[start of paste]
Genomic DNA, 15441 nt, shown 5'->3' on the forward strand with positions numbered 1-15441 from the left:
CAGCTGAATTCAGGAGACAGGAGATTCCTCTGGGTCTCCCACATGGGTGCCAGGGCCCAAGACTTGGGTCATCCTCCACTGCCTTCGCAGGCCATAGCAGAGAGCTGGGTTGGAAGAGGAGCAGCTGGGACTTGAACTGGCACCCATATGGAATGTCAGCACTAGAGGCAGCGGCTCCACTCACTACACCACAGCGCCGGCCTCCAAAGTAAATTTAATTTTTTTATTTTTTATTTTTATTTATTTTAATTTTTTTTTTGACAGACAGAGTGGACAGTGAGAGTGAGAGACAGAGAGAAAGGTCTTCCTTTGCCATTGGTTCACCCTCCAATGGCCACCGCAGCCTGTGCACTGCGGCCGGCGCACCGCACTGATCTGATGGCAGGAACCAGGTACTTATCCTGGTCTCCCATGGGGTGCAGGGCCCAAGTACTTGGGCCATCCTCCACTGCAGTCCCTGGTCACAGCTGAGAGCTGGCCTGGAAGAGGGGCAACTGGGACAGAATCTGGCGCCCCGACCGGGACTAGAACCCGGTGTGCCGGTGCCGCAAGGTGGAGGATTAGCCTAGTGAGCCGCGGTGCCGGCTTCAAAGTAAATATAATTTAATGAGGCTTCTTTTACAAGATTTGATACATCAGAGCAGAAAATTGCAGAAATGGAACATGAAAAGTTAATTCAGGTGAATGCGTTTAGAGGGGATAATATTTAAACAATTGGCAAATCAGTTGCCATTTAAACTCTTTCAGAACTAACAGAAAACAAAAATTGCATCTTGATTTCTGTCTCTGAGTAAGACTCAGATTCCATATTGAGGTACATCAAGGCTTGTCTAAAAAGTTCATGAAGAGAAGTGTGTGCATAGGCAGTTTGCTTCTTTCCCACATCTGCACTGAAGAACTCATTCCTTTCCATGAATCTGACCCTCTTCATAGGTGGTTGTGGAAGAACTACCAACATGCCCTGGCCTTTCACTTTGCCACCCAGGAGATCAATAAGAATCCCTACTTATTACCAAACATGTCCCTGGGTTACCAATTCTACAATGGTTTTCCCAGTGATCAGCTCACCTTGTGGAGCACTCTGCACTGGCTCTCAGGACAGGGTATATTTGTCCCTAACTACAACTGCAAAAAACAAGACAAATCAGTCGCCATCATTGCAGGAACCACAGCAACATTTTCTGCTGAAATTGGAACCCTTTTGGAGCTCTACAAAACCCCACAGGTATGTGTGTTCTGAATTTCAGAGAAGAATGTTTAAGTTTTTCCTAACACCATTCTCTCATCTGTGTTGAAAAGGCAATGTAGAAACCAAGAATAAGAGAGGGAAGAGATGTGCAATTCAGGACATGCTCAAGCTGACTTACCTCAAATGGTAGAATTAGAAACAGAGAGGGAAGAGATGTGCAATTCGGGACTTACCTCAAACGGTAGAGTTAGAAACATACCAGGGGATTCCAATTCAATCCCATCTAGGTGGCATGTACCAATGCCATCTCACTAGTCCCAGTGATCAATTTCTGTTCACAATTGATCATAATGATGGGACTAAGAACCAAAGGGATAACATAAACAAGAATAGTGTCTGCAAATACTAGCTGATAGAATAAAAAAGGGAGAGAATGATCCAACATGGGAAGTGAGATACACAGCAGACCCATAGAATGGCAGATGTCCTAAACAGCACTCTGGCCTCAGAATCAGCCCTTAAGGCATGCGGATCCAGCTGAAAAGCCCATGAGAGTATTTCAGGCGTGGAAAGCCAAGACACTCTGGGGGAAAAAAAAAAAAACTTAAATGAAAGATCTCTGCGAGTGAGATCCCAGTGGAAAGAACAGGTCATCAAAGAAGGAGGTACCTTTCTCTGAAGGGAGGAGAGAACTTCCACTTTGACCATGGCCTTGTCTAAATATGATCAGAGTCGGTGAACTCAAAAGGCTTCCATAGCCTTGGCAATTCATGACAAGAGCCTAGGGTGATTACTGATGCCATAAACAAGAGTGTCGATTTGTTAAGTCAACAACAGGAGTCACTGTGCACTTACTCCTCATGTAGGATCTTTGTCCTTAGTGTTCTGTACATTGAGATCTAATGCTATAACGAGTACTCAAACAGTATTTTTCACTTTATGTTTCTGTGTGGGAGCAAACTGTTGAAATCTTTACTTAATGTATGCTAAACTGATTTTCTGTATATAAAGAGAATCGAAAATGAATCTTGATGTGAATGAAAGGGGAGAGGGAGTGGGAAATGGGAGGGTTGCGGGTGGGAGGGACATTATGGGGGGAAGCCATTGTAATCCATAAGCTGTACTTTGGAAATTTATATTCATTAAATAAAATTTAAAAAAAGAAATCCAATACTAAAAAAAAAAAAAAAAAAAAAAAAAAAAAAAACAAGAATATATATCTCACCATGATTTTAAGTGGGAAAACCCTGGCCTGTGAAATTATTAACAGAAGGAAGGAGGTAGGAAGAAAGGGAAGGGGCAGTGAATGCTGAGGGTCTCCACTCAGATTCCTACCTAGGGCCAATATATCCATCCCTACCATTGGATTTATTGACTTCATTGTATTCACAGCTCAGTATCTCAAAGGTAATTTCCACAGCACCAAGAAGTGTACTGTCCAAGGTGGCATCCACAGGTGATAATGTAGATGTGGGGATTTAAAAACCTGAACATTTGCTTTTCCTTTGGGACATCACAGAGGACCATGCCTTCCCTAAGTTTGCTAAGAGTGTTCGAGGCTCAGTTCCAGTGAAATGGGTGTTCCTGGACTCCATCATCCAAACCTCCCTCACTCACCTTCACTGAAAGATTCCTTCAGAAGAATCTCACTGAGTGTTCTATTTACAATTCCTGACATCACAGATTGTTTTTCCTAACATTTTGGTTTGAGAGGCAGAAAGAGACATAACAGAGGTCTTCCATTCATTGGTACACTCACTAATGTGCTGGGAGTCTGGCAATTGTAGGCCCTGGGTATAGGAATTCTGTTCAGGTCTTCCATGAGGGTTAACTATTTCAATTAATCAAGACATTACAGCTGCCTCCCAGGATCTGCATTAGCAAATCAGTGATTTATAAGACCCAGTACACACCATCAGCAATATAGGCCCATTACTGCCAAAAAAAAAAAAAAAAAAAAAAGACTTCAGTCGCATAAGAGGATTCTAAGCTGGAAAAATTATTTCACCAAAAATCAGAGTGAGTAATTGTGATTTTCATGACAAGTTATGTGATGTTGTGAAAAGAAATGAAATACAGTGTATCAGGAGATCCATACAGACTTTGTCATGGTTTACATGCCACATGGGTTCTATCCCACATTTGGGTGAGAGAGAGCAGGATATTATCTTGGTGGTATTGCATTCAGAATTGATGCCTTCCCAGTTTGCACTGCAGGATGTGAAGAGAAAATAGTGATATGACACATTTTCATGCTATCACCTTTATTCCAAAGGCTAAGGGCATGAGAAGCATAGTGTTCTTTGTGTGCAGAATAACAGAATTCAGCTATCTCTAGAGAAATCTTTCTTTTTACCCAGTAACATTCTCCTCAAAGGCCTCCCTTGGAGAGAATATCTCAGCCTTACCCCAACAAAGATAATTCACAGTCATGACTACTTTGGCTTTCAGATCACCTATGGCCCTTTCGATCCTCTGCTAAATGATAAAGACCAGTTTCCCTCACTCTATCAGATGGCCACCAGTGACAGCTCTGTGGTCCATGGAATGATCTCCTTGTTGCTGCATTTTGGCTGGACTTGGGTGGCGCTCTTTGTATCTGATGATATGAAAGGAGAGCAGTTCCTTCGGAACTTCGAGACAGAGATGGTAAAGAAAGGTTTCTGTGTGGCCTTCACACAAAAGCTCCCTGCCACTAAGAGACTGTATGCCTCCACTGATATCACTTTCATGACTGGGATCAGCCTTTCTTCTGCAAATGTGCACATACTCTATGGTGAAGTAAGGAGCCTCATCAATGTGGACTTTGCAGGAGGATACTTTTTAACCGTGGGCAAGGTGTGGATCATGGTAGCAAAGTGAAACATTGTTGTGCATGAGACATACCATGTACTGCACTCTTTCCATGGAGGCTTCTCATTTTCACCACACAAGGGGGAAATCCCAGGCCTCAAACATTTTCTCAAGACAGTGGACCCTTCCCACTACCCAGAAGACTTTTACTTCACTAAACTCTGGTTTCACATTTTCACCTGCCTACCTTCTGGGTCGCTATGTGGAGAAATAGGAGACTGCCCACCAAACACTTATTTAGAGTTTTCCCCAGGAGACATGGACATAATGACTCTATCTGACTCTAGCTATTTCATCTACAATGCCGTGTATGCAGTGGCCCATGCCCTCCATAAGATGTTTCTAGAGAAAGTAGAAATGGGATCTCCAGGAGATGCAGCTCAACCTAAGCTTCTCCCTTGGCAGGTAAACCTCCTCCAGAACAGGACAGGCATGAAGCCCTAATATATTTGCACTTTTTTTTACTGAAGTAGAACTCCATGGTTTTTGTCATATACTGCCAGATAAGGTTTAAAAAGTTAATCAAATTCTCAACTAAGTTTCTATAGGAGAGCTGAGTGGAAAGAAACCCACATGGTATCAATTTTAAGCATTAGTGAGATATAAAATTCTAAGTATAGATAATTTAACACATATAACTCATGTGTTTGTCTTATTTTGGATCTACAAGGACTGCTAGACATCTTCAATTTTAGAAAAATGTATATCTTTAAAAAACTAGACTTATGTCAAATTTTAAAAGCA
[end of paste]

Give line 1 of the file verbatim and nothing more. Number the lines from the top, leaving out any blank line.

Genomic DNA, 15441 nt, shown 5'->3' on the forward strand with positions numbered 1-15441 from the left: